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Wolfgang Amadeus MOZART (1756-1791)
The Complete Solo Piano Music [627:36]
Disc 1 [57:48]
Sonata in C major, KV 279 (No.1)
Sonata in F major, KV 280 (No.2)
Sonata in B flat major, KV 281 (No.3)
Disc 2 [60:32]
Sonata in E flat major, KV 282 (No.4)
Sonata in G major, KV 283 (No.5)
Sonata in D major, KV 284 (No.6)
Disc 3 [58:30]
Sonata in C major, KV 309 (No.7)
Sonata in D major, KV 311 (No.8)
Sonata in A minor, KV 310 (No.9)
Disc 4 [70:40]
Sonata in C major, KV 330 (No.10)
Sonata in A major, KV 331 (No.11)
Sonata in F major, KV 332 (No.12)
Disc 5 [59:42]
Sonata in B flat major, KV 333 (No.13)
Fantasie in C minor, KV 475
Sonata in C minor, KV 457 (No.14)
Disc 6 [73:42]
Sonata in F major, KV 533+494 (No.15)
Sonata in C major, KV 545 (No.16)
Sonata in B flat major, KV 570 (No.17)
Sonata in D major, KV 576 (No.18)
Discs 7-10 [246:42]
Variations: Kk. 24, 25, Anh.138a/547a, 179, 180, 264, 265, 352, 353, 354, 398, 455, 460, 500, 573, 613, Adagio in b minor K. 540, Fantasia in d minor K. 397, Gigue K. 574, Klavierstück K. 33B, Marche funebre del Sig. Maestro Contrapunto K. 453a, Modulating Prelude K.VI (missing), Overture (Suite) K. 399, Prelude (Capriccio) K. 284a/395), Prelude and Fugue in C K. 394, Rondos: Kk. 485, 511
[4 CDs: 60:37, 63:07, 61:37, 61:21]
Ronald Brautigam (fortepiano)
rec. Länna Church, Sweden, August 1996 (Sonatas), August 1997 (Variations)
BIS CD-1633/36 [57:48 + 60:32 + 58:30 + 70:40 + 59:42 + 73:42 + 60:37 + 63:07 + 61:37 + 61:21]

This is the third bite of the cherry as far as these recordings go. They were originally issued as single discs, then as two reduced price box sets, and now as a ‘10 CD for the price of 4’ single box. This is a strict case of re-packaging. The discs here are presented in easy to use sleeves, labelled as they were for the original boxes and with the original booklets from the two sets. Those booklets offer superbly detailed and informative programme notes by Julius Wender.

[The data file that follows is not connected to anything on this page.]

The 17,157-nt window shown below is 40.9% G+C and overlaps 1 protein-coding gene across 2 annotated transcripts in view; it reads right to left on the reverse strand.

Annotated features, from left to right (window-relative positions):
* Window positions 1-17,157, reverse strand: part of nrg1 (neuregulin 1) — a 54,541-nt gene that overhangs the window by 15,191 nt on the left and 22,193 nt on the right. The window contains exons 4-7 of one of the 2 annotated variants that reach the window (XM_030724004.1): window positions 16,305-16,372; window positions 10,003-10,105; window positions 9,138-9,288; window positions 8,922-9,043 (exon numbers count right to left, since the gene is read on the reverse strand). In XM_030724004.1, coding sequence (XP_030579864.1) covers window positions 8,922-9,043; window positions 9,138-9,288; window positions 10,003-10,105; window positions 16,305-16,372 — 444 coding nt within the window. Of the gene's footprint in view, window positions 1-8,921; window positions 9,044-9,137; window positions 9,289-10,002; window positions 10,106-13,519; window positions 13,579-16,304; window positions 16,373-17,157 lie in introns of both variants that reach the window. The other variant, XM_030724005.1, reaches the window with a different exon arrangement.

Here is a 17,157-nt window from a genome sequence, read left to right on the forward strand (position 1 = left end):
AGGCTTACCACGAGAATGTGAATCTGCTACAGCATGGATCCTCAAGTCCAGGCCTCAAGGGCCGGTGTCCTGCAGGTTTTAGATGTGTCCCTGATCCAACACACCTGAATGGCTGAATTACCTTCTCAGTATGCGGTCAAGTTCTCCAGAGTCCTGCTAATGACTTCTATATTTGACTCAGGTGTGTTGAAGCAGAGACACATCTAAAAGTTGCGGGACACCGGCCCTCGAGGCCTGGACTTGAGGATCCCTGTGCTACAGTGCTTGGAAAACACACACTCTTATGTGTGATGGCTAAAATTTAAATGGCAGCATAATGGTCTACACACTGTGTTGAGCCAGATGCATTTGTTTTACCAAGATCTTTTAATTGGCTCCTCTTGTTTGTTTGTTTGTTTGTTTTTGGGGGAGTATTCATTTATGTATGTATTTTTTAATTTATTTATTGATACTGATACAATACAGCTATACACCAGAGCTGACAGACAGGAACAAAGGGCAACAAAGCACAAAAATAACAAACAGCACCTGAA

These recordings have been well received in the past, and cut-price issues like this are always welcome – especially when the presentation quality is at the high standard of the original, i.e. not having received any form of reprocessing. Those who bought these discs at full price all those years ago may rend their garments in distress at seeing such cut price re-marketing, but repeat customers can at least comfort themselves that another gorgeous reasonably-priced gift option has become available.
Brautigam’s performances are proof that the fortepiano has come of age in terms of acceptability, not only in terms of academic authenticity, but also as an attractive and listenable alternative to modern instrument recordings. The ear rapidly adjusts to the piano sound, which is rich and sonorous, and as lyrical and expressive as any recording I can name, modern or early – especially in the pleasantly resonant church acoustic. The range is the same as that of a modern instrument – one might argue that the scale is smaller, but in fact I would suggest that, on the evidence of this set alone, the (this) fortepiano has as much if not more to offer in terms of colour and dynamics. A modern grand of course has more sustaining power and greater trouser-flapping bass and volume in terms of decibels, but that’s not what Mozart is about. Whatever the arguments, Paul McNulty’s 1993 instrument based on that of a 1795 instrument by Anton Gabriel Walter is as much the star of this show as Brautigam.